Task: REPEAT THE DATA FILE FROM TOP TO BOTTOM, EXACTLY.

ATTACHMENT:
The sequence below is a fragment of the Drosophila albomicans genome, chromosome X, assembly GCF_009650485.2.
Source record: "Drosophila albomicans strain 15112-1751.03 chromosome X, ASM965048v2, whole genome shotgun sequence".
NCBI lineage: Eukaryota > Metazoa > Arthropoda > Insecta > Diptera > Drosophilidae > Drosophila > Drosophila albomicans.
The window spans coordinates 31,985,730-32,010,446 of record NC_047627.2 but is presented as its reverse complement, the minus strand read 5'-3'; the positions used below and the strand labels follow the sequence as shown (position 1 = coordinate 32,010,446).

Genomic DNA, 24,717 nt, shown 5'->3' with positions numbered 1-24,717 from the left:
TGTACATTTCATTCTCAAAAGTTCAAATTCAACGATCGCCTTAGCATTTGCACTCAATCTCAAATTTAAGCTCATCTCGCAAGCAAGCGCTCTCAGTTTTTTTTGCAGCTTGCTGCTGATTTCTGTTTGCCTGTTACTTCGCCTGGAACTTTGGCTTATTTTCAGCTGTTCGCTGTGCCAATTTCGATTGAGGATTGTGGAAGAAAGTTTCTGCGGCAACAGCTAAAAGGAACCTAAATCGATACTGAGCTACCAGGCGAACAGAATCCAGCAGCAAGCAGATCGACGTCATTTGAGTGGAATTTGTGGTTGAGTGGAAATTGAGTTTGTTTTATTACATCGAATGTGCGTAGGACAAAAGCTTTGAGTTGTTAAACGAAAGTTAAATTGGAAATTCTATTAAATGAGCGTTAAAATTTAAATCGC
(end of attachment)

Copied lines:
The sequence below is a fragment of the Drosophila albomicans genome, chromosome X, assembly GCF_009650485.2.
Source record: "Drosophila albomicans strain 15112-1751.03 chromosome X, ASM965048v2, whole genome shotgun sequence".
NCBI lineage: Eukaryota > Metazoa > Arthropoda > Insecta > Diptera > Drosophilidae > Drosophila > Drosophila albomicans.
The window spans coordinates 31,985,730-32,010,446 of record NC_047627.2 but is presented as its reverse complement, the minus strand read 5'-3'; the positions used below and the strand labels follow the sequence as shown (position 1 = coordinate 32,010,446).

Genomic DNA, 24,717 nt, shown 5'->3' with positions numbered 1-24,717 from the left:
TGTACATTTCATTCTCAAAAGTTCAAATTCAACGATCGCCTTAGCATTTGCACTCAATCTCAAATTTAAGCTCATCTCGCAAGCAAGCGCTCTCAGTTTTTTTTGCAGCTTGCTGCTGATTTCTGTTTGCCTGTTACTTCGCCTGGAACTTTGGCTTATTTTCAGCTGTTCGCTGTGCCAATTTCGATTGAGGATTGTGGAAGAAAGTTTCTGCGGCAACAGCTAAAAGGAACCTAAATCGATACTGAGCTACCAGGCGAACAGAATCCAGCAGCAAGCAGATCGACGTCATTTGAGTGGAATTTGTGGTTGAGTGGAAATTGAGTTTGTTTTATTACATCGAATGTGCGTAGGACAAAAGCTTTGAGTTGTTAAACGAAAGTTAAATTGGAAATTCTATTAAATGAGCGTTAAAATTTAAATCGC